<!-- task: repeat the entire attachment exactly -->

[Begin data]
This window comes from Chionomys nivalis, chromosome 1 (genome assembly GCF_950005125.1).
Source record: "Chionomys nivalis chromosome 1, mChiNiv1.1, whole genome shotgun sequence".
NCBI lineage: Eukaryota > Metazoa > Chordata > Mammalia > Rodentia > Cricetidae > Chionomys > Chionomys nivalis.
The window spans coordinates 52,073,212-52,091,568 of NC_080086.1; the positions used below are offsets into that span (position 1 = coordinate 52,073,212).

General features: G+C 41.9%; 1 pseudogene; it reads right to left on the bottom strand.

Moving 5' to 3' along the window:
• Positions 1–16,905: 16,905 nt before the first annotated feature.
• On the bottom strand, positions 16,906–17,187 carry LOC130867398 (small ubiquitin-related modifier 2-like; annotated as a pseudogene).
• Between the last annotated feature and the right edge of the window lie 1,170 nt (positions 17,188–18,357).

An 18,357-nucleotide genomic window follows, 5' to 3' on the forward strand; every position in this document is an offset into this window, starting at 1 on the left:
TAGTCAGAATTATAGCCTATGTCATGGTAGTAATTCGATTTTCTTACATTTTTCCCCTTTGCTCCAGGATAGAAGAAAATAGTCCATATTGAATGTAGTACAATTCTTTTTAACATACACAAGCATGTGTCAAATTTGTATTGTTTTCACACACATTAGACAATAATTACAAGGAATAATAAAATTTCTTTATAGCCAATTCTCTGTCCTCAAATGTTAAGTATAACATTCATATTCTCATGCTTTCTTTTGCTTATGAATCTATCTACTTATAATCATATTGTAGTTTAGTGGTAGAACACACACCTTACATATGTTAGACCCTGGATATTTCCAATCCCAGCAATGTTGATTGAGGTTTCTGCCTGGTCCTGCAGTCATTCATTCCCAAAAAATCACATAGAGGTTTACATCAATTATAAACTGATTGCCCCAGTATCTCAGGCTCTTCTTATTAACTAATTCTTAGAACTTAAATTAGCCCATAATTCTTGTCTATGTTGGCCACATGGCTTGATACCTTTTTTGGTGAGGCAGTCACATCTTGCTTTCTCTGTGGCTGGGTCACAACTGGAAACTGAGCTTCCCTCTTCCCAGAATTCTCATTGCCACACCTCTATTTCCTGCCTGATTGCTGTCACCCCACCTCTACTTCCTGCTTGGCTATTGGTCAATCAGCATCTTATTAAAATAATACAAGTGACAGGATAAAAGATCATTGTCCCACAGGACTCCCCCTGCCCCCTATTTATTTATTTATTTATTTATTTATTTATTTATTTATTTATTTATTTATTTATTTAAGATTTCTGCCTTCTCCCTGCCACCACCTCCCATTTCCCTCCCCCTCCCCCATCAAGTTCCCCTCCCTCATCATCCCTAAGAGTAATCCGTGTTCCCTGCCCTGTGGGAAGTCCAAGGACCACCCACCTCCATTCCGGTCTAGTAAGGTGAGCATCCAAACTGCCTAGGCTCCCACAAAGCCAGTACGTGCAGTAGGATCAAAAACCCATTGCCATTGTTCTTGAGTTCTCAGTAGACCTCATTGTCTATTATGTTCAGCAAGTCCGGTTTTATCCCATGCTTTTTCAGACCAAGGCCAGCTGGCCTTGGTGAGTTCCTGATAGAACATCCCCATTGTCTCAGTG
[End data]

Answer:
This window comes from Chionomys nivalis, chromosome 1 (genome assembly GCF_950005125.1).
Source record: "Chionomys nivalis chromosome 1, mChiNiv1.1, whole genome shotgun sequence".
NCBI lineage: Eukaryota > Metazoa > Chordata > Mammalia > Rodentia > Cricetidae > Chionomys > Chionomys nivalis.
The window spans coordinates 52,073,212-52,091,568 of NC_080086.1; the positions used below are offsets into that span (position 1 = coordinate 52,073,212).

General features: G+C 41.9%; 1 pseudogene; it reads right to left on the bottom strand.

Moving 5' to 3' along the window:
• Positions 1–16,905: 16,905 nt before the first annotated feature.
• On the bottom strand, positions 16,906–17,187 carry LOC130867398 (small ubiquitin-related modifier 2-like; annotated as a pseudogene).
• Between the last annotated feature and the right edge of the window lie 1,170 nt (positions 17,188–18,357).

An 18,357-nucleotide genomic window follows, 5' to 3' on the forward strand; every position in this document is an offset into this window, starting at 1 on the left:
TAGTCAGAATTATAGCCTATGTCATGGTAGTAATTCGATTTTCTTACATTTTTCCCCTTTGCTCCAGGATAGAAGAAAATAGTCCATATTGAATGTAGTACAATTCTTTTTAACATACACAAGCATGTGTCAAATTTGTATTGTTTTCACACACATTAGACAATAATTACAAGGAATAATAAAATTTCTTTATAGCCAATTCTCTGTCCTCAAATGTTAAGTATAACATTCATATTCTCATGCTTTCTTTTGCTTATGAATCTATCTACTTATAATCATATTGTAGTTTAGTGGTAGAACACACACCTTACATATGTTAGACCCTGGATATTTCCAATCCCAGCAATGTTGATTGAGGTTTCTGCCTGGTCCTGCAGTCATTCATTCCCAAAAAATCACATAGAGGTTTACATCAATTATAAACTGATTGCCCCAGTATCTCAGGCTCTTCTTATTAACTAATTCTTAGAACTTAAATTAGCCCATAATTCTTGTCTATGTTGGCCACATGGCTTGATACCTTTTTTGGTGAGGCAGTCACATCTTGCTTTCTCTGTGGCTGGGTCACAACTGGAAACTGAGCTTCCCTCTTCCCAGAATTCTCATTGCCACACCTCTATTTCCTGCCTGATTGCTGTCACCCCACCTCTACTTCCTGCTTGGCTATTGGTCAATCAGCATCTTATTAAAATAATACAAGTGACAGGATAAAAGATCATTGTCCCACAGGACTCCCCCTGCCCCCTATTTATTTATTTATTTATTTATTTATTTATTTATTTATTTATTTATTTATTTATTTAAGATTTCTGCCTTCTCCCTGCCACCACCTCCCATTTCCCTCCCCCTCCCCCATCAAGTTCCCCTCCCTCATCATCCCTAAGAGTAATCCGTGTTCCCTGCCCTGTGGGAAGTCCAAGGACCACCCACCTCCATTCCGGTCTAGTAAGGTGAGCATCCAAACTGCCTAGGCTCCCACAAAGCCAGTACGTGCAGTAGGATCAAAAACCCATTGCCATTGTTCTTGAGTTCTCAGTAGACCTCATTGTCTATTATGTTCAGCAAGTCCGGTTTTATCCCATGCTTTTTCAGACCAAGGCCAGCTGGCCTTGGTGAGTTCCTGATAGAACATCCCCATTGTCTCAGTG